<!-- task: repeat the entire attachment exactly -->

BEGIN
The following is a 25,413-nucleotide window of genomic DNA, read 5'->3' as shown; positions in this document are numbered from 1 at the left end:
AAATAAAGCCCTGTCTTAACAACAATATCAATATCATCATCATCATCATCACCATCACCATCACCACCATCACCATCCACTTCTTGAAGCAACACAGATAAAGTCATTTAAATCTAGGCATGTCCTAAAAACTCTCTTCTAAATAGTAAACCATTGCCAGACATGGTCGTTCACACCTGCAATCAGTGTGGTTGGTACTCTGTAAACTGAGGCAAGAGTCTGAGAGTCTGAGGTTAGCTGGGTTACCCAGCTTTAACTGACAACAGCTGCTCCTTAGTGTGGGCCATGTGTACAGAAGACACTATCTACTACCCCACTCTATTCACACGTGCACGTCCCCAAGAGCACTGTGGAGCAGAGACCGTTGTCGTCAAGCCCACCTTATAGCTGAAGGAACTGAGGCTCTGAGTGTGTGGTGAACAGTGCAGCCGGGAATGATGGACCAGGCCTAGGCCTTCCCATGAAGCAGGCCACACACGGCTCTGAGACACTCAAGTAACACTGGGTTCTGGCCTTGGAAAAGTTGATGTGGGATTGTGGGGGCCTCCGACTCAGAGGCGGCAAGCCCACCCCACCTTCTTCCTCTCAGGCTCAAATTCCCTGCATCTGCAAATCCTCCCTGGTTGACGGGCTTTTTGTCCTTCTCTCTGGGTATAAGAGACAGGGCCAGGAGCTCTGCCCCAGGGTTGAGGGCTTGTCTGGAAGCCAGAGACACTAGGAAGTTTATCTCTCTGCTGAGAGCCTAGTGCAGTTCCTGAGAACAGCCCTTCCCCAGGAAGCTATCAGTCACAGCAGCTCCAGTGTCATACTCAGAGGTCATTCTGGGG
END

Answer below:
The following is a 25,413-nucleotide window of genomic DNA, read 5'->3' as shown; positions in this document are numbered from 1 at the left end:
AAATAAAGCCCTGTCTTAACAACAATATCAATATCATCATCATCATCATCACCATCACCATCACCACCATCACCATCCACTTCTTGAAGCAACACAGATAAAGTCATTTAAATCTAGGCATGTCCTAAAAACTCTCTTCTAAATAGTAAACCATTGCCAGACATGGTCGTTCACACCTGCAATCAGTGTGGTTGGTACTCTGTAAACTGAGGCAAGAGTCTGAGAGTCTGAGGTTAGCTGGGTTACCCAGCTTTAACTGACAACAGCTGCTCCTTAGTGTGGGCCATGTGTACAGAAGACACTATCTACTACCCCACTCTATTCACACGTGCACGTCCCCAAGAGCACTGTGGAGCAGAGACCGTTGTCGTCAAGCCCACCTTATAGCTGAAGGAACTGAGGCTCTGAGTGTGTGGTGAACAGTGCAGCCGGGAATGATGGACCAGGCCTAGGCCTTCCCATGAAGCAGGCCACACACGGCTCTGAGACACTCAAGTAACACTGGGTTCTGGCCTTGGAAAAGTTGATGTGGGATTGTGGGGGCCTCCGACTCAGAGGCGGCAAGCCCACCCCACCTTCTTCCTCTCAGGCTCAAATTCCCTGCATCTGCAAATCCTCCCTGGTTGACGGGCTTTTTGTCCTTCTCTCTGGGTATAAGAGACAGGGCCAGGAGCTCTGCCCCAGGGTTGAGGGCTTGTCTGGAAGCCAGAGACACTAGGAAGTTTATCTCTCTGCTGAGAGCCTAGTGCAGTTCCTGAGAACAGCCCTTCCCCAGGAAGCTATCAGTCACAGCAGCTCCAGTGTCATACTCAGAGGTCATTCTGGGG